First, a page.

Europe becomes the hardest hit area of ​​global stagflation

  The global economy is struggling with stagflation, and Europe has become the hardest hit area for stagflation. The backlash of sanctions against Russia and the looting by allies have become the direct cause of stagflation, which is particularly serious in Europe.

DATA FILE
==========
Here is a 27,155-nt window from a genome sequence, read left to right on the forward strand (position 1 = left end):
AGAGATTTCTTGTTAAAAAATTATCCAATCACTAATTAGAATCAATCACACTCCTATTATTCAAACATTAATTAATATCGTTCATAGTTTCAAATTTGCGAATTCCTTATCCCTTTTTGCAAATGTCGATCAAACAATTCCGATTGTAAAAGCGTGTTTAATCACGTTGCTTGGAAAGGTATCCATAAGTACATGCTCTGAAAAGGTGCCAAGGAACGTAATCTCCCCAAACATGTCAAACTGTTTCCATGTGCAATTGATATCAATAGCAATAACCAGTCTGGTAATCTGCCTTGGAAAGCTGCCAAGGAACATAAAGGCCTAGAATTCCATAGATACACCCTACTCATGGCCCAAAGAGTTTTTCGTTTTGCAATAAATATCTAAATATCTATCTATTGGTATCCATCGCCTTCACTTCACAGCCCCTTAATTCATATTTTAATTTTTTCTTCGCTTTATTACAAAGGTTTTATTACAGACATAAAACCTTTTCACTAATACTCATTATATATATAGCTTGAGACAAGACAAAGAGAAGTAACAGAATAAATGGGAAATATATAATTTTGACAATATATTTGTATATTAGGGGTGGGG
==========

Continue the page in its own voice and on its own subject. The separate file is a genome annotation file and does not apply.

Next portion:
The world is suffering from stagflation, and Europe is in the worst situation. The global economy will suffer the worst recession since the Great Depression in the 1930s in 2020, and in 2021 it will form the strongest recovery after the recession since World War II. By the fourth quarter of 2021, signs of inflation have begun to emerge, but they have not received enough attention, which has delayed the good opportunity to adjust policies in time for governance. Entering 2022, the demand expansion brought about by the economic recovery will be stronger, but the supply chain blocked by the epidemic is far from being repaired. The Ukrainian crisis that broke out in February has worsened the global supply chain crisis, which has led to a rapid rise in prices and continuous record highs. Faced with soaring prices and the resulting cost of living crisis, major economies had to raise interest rates aggressively. However, aggressive interest rate hikes did not prevent inflation from deteriorating, but led to stagnant growth, thus pushing the global economy into the abyss of “stagflation”. In 2022, the consumer price index (CPI) in developed economies will rise by 7.2%, which is 4.1 percentage points higher than that of the previous year, and that in emerging markets and developing economies will be as high as 9.9%. The economic growth rate dropped to 3.2% globally after consecutive downward adjustments, 2.8 percentage points lower than the previous year; 2.4% in developed economies and 3.7% in emerging markets and developing economies.